In the fall of 2019, I was gifted a beautiful journal. Beyond the allure of a cloth-bound notebook and a fancy pen to use with it, I was sucked into the journal the way I get sucked into a good story: passionately, obsessively. It was a habit-tracking journal, and every single day since I opened the notebook up, nearly three years ago, I have tracked my habits.

Why? Well, first, why not? And second, because we’re only given so much time to make a difference, achieve our goals, and spend time doing the things we love—and I want to make sure I’m actively working toward those aspirations. It took tracking my habits to understand that I wasn’t working as hard toward my goals as I’d thought. It made me realize the discrepancy between what I thought I spent my time doing and what I actually spent it doing. This was a slap in the face, I’ll be honest. But a good kind; more like a loving nudge from a wise elder.

We’re only given so much time to make a difference, achieve our goals, and spend time doing the things we love—and I want to make sure I’m actively working toward those aspirations.

If habit tracking is a new concept for you, here’s a brief overview of how it works:

(For a more comprehensive explanation, click here for my original article explaining how it’s changed my life.)

1. Make a grid

On one axis, write out the habits you’d like to track. When you’re just starting out, it’s all about becoming aware of what your current habits are so that you can adjust as you wish. List every habit you can think of, including both positive and negative habits. Here’s a general idea of habits you could track:

  • Exercising
  • No phone an hour after waking up
  • No phone an hour before bed
  • Reading
  • No social media
  • Walking
  • Studying (insert language or skill you want to learn)
  • Meditating
  • Spending time outside
  • Watching TV
  • Device-free time with family

A note on wording: If you have a habit you’d like to quit, like nail biting, for example, you could list your habit as No Nail Biting or Nail Biting-Free. I’ll get to how to track it next.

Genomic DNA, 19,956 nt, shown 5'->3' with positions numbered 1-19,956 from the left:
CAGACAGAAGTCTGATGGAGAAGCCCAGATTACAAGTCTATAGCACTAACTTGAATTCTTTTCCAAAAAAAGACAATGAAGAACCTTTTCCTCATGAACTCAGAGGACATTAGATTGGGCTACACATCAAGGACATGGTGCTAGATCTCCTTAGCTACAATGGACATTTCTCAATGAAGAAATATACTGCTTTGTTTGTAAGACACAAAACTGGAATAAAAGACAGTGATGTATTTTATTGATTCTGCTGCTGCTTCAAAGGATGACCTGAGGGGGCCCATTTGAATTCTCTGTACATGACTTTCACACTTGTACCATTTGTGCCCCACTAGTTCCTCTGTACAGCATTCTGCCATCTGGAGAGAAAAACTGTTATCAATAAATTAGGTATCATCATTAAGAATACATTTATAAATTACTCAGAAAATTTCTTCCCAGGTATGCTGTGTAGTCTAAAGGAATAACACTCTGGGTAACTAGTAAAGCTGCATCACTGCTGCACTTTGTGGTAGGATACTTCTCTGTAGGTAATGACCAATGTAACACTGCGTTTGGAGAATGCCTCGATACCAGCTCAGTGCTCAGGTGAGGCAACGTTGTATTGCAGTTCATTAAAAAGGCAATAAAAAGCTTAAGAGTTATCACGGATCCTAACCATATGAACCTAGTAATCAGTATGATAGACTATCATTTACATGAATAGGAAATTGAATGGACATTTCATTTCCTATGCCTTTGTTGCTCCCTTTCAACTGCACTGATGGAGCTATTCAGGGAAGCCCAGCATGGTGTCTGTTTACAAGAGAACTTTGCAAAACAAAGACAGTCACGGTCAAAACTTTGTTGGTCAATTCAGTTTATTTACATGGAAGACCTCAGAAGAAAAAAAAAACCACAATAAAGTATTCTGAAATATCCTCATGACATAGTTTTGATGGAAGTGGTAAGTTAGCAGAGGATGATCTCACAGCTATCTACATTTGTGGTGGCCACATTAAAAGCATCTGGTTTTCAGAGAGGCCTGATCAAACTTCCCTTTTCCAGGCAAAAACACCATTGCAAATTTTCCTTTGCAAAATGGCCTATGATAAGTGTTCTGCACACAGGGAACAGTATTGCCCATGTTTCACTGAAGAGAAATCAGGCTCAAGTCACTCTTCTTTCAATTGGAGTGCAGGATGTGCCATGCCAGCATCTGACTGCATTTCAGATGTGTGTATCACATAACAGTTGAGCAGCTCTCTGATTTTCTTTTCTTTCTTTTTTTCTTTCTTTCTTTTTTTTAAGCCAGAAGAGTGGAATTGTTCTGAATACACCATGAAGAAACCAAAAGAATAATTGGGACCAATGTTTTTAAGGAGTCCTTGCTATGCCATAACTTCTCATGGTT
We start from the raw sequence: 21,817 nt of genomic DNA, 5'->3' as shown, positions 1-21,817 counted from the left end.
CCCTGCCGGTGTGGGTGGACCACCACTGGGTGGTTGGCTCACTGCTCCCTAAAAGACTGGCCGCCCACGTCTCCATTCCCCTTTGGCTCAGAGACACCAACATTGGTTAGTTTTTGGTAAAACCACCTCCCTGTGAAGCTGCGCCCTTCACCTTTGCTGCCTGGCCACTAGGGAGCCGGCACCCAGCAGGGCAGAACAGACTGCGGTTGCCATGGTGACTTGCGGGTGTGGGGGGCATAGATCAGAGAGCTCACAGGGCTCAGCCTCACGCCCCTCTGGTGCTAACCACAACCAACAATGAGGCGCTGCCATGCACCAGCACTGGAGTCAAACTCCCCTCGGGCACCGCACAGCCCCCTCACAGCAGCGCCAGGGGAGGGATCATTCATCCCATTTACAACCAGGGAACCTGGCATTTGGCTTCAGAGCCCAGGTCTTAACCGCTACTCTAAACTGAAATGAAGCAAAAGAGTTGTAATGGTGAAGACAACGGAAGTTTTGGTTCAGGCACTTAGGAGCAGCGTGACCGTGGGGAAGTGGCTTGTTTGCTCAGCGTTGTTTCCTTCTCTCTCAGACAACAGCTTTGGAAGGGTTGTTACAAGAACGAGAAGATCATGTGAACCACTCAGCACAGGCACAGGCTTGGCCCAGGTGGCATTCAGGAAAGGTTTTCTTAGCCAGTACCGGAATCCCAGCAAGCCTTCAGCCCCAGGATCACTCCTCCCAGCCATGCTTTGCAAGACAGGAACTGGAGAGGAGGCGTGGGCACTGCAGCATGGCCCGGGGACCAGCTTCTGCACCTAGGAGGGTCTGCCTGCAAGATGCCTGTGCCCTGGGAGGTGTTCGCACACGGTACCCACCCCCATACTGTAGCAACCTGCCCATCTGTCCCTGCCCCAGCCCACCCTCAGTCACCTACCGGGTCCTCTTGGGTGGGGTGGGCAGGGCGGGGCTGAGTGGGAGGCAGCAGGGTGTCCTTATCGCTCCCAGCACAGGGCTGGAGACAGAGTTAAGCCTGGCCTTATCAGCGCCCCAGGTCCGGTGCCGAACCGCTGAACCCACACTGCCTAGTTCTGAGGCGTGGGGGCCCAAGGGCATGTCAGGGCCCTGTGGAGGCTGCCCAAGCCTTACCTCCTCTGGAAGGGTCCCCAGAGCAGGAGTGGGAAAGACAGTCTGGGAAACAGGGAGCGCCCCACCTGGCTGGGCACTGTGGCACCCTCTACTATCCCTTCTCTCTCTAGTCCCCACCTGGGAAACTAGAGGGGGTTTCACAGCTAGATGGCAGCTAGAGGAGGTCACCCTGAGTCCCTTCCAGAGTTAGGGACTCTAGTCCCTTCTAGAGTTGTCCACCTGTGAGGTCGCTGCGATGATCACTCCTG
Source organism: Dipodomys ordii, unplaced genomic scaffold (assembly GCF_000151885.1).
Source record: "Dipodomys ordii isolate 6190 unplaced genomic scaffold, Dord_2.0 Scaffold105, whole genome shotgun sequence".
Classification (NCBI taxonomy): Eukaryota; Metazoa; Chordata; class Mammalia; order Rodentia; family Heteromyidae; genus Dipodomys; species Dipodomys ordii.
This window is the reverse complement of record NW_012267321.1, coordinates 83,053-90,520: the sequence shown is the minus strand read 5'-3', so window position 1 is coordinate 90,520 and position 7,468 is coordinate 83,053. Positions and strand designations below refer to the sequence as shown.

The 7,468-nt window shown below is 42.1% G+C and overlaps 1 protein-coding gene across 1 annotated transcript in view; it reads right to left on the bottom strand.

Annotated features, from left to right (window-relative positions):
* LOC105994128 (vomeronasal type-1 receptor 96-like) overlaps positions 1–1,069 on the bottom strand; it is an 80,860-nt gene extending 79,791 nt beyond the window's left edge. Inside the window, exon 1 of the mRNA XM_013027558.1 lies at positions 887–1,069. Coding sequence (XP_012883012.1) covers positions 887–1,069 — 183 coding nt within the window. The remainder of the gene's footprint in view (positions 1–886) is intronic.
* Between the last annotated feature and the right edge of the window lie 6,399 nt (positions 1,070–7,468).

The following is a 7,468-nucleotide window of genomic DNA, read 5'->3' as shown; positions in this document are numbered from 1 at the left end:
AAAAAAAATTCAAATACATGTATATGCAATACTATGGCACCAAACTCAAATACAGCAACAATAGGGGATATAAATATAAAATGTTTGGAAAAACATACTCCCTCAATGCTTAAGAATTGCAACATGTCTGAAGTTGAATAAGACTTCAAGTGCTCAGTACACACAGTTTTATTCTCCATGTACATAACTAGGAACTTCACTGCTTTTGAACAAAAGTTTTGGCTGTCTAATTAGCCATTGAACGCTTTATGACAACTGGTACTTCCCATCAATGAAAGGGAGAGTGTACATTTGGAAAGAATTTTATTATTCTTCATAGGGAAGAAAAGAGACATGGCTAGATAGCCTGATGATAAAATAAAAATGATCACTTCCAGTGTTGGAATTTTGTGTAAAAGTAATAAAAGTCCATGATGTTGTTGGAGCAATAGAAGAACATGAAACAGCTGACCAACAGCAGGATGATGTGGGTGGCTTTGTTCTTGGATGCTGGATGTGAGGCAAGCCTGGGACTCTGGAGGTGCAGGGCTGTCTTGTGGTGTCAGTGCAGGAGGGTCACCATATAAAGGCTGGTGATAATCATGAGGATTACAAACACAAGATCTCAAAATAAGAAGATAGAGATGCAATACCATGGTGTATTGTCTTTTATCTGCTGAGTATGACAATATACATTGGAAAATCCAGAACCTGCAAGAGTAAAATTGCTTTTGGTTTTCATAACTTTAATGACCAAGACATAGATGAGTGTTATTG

2. Give yourself an X

On the second axis, number the days of the month. At the end of each day, go through your list of habits and give yourself an X next to each one you did that day—or didn’t do, depending on how you wrote down the habit. (In the nail-biting example above, you’d give yourself an X if you didn’t bite your nails that day.) Or give yourself a checkmark or a smiley face. You do you.

3. Analyze

At the end of your first month, you’ll get a good idea of how you spend your non-working time. Use this information to inform the habits you wish to track next month. Make adjustments and set goals. Write your goals out in the same journal so that every time you log your habits, you see what you’re striving for, then compare against them at the end of every month so you can see how you did.

One thing I particularly liked about the journal I have is that there’s a space to total each habit at the end of the month. If you’re a person motivated by progress (whether good or bad progress), adding up the number of days you did your habits will be informative for you.

How does this benefit me today? It helps me identify patterns, which shines a light on how I operate. And only by knowing how I operate can I understand how to make changes in my day-to-day.

An example: In March of 2020 I went twenty-seven days without dining out (you probably did something similar). I only went four days without social media. In hindsight, it would have been valuable for me to spend fewer days on social media that month, given the kind of information I was consuming. How does this benefit me today? It helps me identify patterns, which shines a light on how I operate. And only by knowing how I operate can I understand how to make changes in my day-to-day.